22 September 2017

Cath's Meal Plan 24 - 30 September 2017

Banana muffins Debt Free Cashed Up and Laughing recipe from the Cheapskates Club Cake & Muffins Recipe File
Banana Muffins
This coming week we will be eating:

Sunday: Roast Beef

Monday: Herbed meatballs in tomato sauce

Tuesday: Mushroom & Parmesan Risotto

Wednesday: Chicken & mushroom pie, steamed vegetables

Thursday: MOO Pizza

Friday: Tacos

Saturday: Tomato Vegetable Soup, toasted crumpets

In the fruit bowl:  bananas, strawberries

In the cake tin:  Chocolate coconut slice, muesli bars, banana muffins

Herbed Meatballs in Tomato Sauce

500g mince
1 cup long grain rice
1 onion, grated or finely chopped
1 carrot, grated
1 tsp mixed herbs
1 tsp dried parsley
1 egg beaten
oil for frying
1 can tomato soup
1 cup water
Finely grated rind & juice of 1 lemon

Place meat, rice, onion, carrot, herbs and egg in bowl and mix together. Shape mixture into balls. Heat oil in large pan and fry meatballs until browned turning frequently. Drain well on kitchen towel. Place meatballs in a casserole dish. Mix soup with water, lemon rind and juice. Pour over meatballs. Bake without a lid in mod. oven (350F) for 45minutes.

Herbed Meatballs in Tomato Sauce Debt Free Cashed Up and Laughing recipe from Cheapskates Club Recipe File Easy Meals Click through for the recipe
Herbed Meatballs in Tomato Sauce

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20 September 2017

How and Why I Started Making Washing Powder

How I Started Making Washing Powder click through for the famous Cheapskates Club Washing Powder Recipe on Debt Free, Cashed Up and Laughing
How I stared making Cheapskates washing powder for clean clothes that don't itch
Almost 27 years ago we were blessed with a beautiful baby boy. He was just gorgeous (and still is!), but after a few days he developed a rash, that turned into blisters. His little arms and legs were red, scaly and sore. He cried when we put him in the bath, and he squirmed and wriggled when he had clothes on.

Thankfully he was a summer baby and a singlet and nappy at home was plenty, but dressing him to go out was awful and I'd be crying with him. Our doctor diagnosed eczema and recommended changing our laundry detergent. Unfortunately the detergent he suggested cost almost a week's grocery money - just not viable for us.

And so began my search for a laundry detergent that would clean clothes without irritating.

It took a while, but finally I stumbled upon a recipe for a laundry goop (in the meantime AJ's clothes were washed separately, in just hot water, no detergents or soaps at all). It was a bit of a process to make, but it was cheap and it didn't irritate our skin. I was so happy.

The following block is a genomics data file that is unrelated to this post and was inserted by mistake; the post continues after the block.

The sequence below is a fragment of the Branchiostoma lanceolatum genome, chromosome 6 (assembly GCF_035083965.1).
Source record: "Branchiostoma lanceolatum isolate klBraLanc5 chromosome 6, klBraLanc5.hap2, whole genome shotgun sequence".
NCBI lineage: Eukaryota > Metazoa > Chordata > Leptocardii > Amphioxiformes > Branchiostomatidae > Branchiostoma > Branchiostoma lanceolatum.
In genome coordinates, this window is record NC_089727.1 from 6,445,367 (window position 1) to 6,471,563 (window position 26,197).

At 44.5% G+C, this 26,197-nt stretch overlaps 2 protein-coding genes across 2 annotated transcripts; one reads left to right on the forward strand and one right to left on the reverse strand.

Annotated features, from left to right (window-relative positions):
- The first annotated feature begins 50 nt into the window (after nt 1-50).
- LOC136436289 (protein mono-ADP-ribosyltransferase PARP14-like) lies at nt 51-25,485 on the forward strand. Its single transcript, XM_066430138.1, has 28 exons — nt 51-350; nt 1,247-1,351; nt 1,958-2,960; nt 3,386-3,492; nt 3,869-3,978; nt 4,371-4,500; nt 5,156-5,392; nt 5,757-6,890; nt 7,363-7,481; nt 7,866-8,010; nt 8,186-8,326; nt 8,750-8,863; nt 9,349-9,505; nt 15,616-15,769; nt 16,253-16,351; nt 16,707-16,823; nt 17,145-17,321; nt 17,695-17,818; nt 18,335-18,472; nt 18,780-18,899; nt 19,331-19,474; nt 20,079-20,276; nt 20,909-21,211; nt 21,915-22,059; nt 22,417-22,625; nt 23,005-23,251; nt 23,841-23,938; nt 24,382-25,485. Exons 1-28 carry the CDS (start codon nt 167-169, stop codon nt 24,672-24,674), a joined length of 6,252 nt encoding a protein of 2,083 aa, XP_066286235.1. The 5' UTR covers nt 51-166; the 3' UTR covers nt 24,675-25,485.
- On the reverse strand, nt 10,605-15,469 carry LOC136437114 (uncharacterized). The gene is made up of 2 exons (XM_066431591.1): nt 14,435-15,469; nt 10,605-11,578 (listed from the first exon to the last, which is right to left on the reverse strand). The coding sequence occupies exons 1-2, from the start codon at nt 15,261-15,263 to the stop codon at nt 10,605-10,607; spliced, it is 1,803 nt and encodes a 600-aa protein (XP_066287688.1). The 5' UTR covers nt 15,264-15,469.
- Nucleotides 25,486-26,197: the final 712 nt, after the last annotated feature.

By this time we had two mischievous little boys who loved to play outside. At the time the laundry was outside too, we hadn't renovated yet.

One day I could hear giggles and laughing and the sounds of fun - lots and lots of fun - so you can imagine my joy (not) when I found those two little boys covered from head to toe in laundry goop, as was the washing machine, the laundry door and walls, the floor - even the back verandah had a layer of goop on it. I cleaned it up and made another batch.

And, like they were on a cycle, it was rinse and repeat - they loved the goop so much they played happily in the new bucketful a few days later.

This is why I started making my own washing powder. Cleaning up two large nappy buckets full of goop took ages, although the laundry had never been so clean.

I looked at the recipe, read the ingredients and decided it could be made in powder form. Easy!

Small, experimental batches were made to research effectiveness, cost, ease of making and using until I finally stumbled upon the one I am, along with thousands of other Cheapskates, still making and using in every wash load today.

I still use just 3 level teaspoons to a full load of washing and we are still itch and irritation free and the clothes are clean too.

If you haven't tried it, do. It takes less than 5 minutes to make a batch and costs just 3c a load to use.

This has to be the cheapest and best value laundry detergent around.

Cheapskates Washing Powder

Ingredients for Cheapskates Washing Powder Click through for the recipe and instructions

1 bar soap, grated
1 cup washing soda (Lectric Soda is the most common brand in the laundry aisle, or sodium carbonate if you want to buy in bulk)
1/2 cup borax

Mix together and store in a sealed container.

Use 3 scant teaspoons per load for a top-loader and 1 scant teaspoon per load for a front loader.

You can use up the small slivers of toilet soap you collect if you like, ordinary bath soap or laundry soap. This recipe is ideal for using up all the leftovers you collect in the family bathroom.

This detergent won’t produce masses of suds, but it will get your clothes clean.